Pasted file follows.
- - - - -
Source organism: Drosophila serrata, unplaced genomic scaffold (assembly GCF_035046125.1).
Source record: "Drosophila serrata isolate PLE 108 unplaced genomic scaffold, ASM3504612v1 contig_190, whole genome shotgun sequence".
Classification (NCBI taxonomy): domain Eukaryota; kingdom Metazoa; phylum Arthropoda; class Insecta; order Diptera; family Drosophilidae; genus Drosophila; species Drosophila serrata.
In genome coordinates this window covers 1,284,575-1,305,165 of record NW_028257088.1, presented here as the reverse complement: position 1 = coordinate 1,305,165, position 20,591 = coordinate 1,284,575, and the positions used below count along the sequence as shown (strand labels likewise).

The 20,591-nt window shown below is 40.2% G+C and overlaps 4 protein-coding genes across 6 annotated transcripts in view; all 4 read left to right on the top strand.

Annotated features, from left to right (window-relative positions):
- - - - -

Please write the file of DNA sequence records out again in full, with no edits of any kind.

Source organism: Drosophila serrata, unplaced genomic scaffold (assembly GCF_035046125.1).
Source record: "Drosophila serrata isolate PLE 108 unplaced genomic scaffold, ASM3504612v1 contig_190, whole genome shotgun sequence".
Classification (NCBI taxonomy): domain Eukaryota; kingdom Metazoa; phylum Arthropoda; class Insecta; order Diptera; family Drosophilidae; genus Drosophila; species Drosophila serrata.
In genome coordinates this window covers 1,284,575-1,305,165 of record NW_028257088.1, presented here as the reverse complement: position 1 = coordinate 1,305,165, position 20,591 = coordinate 1,284,575, and the positions used below count along the sequence as shown (strand labels likewise).

The 20,591-nt window shown below is 40.2% G+C and overlaps 4 protein-coding genes across 6 annotated transcripts in view; all 4 read left to right on the top strand.

Annotated features, from left to right (window-relative positions):